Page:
There are many sites for archaeology enthusiasts to discover. Well worth a visit are the ancient medieval villages, scattered everywhere in the inland areas of the Maremma.
The Città del Tufo (Tuff Towns) sit between wooded valleys and deep canyons, not far from the Orbetello Lagoon and the sea; they are located on high cliffs, in an apparently unstable position. Their names are Pitigliano, Sovana and Sorano.
Also known as “Little Jerusalem” due to the presence of a Jewish community, Pitigliano is built on a tuff spur. Its origins date back to the Etruscan period and the Middle Ages. Pitigliano will enchant you even before you get there. Following the road that comes from the coast, the tuff spur and the houses on top of it merge in perfect balance, right in front of your eyes.
Before getting to Sovana, you should pay a visit to the “Archaeological Park of Tuff Towns”. There, you will discover the Vie Cave - intriguing paths carved by the Etruscans into the surrounding tuff hills. These paths, whose use and meaning are still uncertain, lead to some necropolises; you will have the chance to see the interesting Ildebranda Tomb, the Tomb of the Winged Demons, and the Tomb of the Siren.
Sovana is a tiny village, but it is very rich in history. Small roads lead to the main square of the town, a place that unveils real treasures. Here, you will see Santa Maria’s Romanesque church, with its beautiful travertine altar. A few steps away from this church is the majestic and austere Cathedral.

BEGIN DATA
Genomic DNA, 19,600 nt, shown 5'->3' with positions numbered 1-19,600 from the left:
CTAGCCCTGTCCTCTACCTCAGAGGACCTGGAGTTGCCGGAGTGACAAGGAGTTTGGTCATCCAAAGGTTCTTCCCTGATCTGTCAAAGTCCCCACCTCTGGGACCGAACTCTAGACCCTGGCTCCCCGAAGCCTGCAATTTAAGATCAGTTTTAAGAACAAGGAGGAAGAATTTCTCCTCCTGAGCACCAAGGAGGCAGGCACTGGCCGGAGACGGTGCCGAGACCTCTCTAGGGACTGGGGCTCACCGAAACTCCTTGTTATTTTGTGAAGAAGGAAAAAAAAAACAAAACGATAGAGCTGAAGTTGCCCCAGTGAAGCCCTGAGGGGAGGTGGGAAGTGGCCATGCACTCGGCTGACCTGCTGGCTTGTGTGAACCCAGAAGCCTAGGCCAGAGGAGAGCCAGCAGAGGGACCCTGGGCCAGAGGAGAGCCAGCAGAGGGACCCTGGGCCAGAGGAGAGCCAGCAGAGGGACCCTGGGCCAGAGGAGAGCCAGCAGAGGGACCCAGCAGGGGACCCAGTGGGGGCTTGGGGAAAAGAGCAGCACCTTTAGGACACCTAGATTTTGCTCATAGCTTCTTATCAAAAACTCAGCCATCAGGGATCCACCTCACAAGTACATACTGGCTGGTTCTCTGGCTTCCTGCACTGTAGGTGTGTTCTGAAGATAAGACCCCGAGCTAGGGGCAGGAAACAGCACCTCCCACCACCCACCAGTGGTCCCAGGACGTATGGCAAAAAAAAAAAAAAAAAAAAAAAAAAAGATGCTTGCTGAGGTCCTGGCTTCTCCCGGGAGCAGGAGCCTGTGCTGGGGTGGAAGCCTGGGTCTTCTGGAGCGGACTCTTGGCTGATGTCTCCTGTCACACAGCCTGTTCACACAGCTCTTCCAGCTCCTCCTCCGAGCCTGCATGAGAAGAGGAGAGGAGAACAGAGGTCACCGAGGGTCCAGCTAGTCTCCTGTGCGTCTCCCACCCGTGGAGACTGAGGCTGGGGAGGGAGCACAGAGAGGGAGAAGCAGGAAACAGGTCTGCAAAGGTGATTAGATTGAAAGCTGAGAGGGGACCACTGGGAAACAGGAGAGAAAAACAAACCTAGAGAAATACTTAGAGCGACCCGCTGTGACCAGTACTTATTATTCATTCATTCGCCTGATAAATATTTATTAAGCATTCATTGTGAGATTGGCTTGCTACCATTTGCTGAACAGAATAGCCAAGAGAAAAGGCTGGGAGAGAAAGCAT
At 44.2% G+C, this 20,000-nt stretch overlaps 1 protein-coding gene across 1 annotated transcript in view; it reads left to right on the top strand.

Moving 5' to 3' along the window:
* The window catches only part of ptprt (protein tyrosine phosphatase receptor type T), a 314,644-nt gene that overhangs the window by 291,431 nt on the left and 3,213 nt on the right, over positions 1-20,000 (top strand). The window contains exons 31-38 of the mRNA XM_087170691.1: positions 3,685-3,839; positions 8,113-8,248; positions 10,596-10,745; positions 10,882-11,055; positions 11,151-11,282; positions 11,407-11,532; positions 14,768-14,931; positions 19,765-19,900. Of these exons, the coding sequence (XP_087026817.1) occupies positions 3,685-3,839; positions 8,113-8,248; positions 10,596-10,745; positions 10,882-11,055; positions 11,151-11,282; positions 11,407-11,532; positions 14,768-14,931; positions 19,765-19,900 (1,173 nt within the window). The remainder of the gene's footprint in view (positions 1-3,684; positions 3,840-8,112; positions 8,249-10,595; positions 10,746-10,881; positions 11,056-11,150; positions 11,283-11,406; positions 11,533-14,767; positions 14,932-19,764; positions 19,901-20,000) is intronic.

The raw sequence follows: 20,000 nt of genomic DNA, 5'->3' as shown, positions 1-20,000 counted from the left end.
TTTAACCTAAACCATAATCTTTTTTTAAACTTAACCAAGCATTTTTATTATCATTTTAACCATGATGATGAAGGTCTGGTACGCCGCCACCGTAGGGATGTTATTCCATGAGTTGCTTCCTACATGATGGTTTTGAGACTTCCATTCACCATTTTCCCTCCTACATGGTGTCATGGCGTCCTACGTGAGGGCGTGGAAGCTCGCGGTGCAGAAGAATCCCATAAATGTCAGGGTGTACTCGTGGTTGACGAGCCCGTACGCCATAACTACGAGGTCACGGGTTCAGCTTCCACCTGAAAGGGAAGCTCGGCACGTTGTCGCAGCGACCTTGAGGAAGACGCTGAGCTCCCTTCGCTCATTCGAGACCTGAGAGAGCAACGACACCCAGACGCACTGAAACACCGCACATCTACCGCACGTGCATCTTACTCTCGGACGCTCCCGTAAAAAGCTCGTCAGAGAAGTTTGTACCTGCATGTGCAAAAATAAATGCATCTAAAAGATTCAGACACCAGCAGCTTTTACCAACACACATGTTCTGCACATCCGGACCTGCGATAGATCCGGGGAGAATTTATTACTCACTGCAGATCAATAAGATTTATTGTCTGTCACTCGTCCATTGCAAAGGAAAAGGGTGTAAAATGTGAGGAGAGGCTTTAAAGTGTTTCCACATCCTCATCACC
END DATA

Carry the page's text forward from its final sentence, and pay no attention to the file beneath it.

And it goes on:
Sorano is the most ancient village consecrated to god Suri. Its cobblestone roads lead to the top of the Masso Leopoldino, which seems to be watched by the majestic Orsini Fortress. While visiting the village, take a closer look to the houses’ doors, so different from one another. They are all unique and beautiful.
Don’t forget the archaeological area of Roselle-Vetulonia-Populonia, known for its large necropolises and the extensive system of tombs - with chambers, shafts and graves - in addition to the remains of mound tombs, considered the focal points of Etruscan archaeology.